Publication date: Wednesday, 14th July, 2004
SOLUTION: All infected bananas must be cut down and uprooted to prevent new suckers
By Ronald Kalyango THE National Agricultural Research Organisation (NARO) has started training farmers how to control the deadly Banana Bacterial Wilt (BBW) where it is rampant. It also intends to guide farmers how to prevent it in the districts where it has not spread. While addressing residents of Bamunanika and Zirobwe sub-counties, Dr. Norah Odoyi, a Kawanda-based banana researcher, said the best way of averting the wilt is by breaking off all the male flower buds as soon as the fruits have formed. “If the disease appears, cut down the stem and dig up all the affected plant so that it does not produce any new suckers then dig a hole where the plant was growing and bury all of the pieces completely,” she advised. She said if a farmer cannot dig a hole and bury the pieces, then he should heap them into a mound, cover them with leaves and leave them to rot for at least six months before disturbing the mound. “After cutting a diseased plant or digging in the locality you must sterilise the tools to avoid carrying the infection to other plants. Wipe them thoroughly with a dilute disinfectant such as jik or alcohol like waragi or heat them up in a fire. Odoyi urged local farmers to be vigilant and not allow farmers to introduce infected planting materials in their own plantations. However, reports coming in from other parts of the country indicate that Kiboga district has been devastated by the disease and the infected planting material came from several villages in Bukomero sub-county. The disease known to have begun in Bulyanti village, Kyabaala parish, in Mukono district in September 2001 has spread to 19 districts and is spreading fast but NARO is effectively handling the situation.
This article can be found on-line at: http://www.newvision.co.ug/D/9/37/372168
Formerly a rubber estate, the institute was acquired in 1934 from K. Borup, a Danish farmer. It became the headquarters of research division of the Department of Agriculture in 1937 with a mandate to conduct research on coffee, tea, cotton and native food crops. The 630 hectare station located13km north of Kampala became the hub for scientific investigations for African agriculture to make it more productive and economically viable.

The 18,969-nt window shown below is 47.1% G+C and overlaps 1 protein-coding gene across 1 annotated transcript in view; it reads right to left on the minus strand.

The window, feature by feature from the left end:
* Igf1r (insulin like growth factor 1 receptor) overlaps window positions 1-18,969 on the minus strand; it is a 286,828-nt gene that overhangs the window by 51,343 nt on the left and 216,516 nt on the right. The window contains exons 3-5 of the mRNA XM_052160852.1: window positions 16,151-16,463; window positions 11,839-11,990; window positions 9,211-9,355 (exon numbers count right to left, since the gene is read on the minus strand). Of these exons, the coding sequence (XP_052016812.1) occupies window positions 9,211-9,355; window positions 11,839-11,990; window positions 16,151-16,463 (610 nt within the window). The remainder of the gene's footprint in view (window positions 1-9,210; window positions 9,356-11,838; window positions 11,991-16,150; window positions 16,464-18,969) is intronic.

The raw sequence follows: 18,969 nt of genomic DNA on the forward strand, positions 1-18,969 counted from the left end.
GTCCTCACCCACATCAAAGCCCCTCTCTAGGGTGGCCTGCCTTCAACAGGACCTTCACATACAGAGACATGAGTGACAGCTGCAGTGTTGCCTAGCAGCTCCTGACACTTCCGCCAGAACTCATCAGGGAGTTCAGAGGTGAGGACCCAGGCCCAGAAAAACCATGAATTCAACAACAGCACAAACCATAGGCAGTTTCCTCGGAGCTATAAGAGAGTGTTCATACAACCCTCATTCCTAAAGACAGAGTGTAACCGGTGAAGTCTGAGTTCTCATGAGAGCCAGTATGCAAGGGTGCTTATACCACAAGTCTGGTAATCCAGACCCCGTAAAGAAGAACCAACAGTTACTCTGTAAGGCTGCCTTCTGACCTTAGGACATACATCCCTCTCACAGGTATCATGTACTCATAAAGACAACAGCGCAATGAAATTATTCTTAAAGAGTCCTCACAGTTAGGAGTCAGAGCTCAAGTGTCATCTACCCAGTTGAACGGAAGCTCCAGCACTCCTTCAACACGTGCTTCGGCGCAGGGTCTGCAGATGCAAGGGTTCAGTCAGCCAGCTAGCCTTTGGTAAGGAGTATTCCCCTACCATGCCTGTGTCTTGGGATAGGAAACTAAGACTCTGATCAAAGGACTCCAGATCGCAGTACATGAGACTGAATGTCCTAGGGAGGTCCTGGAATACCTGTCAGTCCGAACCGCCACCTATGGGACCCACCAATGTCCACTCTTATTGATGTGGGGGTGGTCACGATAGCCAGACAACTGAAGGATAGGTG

The institute has undergone several transformations both in naming and core research mandates and activities over the years. Currently, it is one of the six National Agricultural Research Institutes (NARIs established by the NAR Act 2005) under the dispensation of the National Agricultural Research organization.
Conducting research and providing services on soils, agro-meteorology and Environment; bananas; biosystems and agricultural engineering; food science and agribusiness; and biodiversity and biotechnology
Our Goal: Agricultural productivity and household incomes increased through use of improved technologies and practices
Implementation of activities is organized in five research programmes and an information and documentation unit supported by an administration unit:
Core Values of NARL:
Institute expected outputs
NARL’s activities are premised on the following outputs:
To be a centre of excellence generating and promoting appropriate agricultural technologies
To generate and promote agricultural technologies and improve productivity, value addition, income and food security
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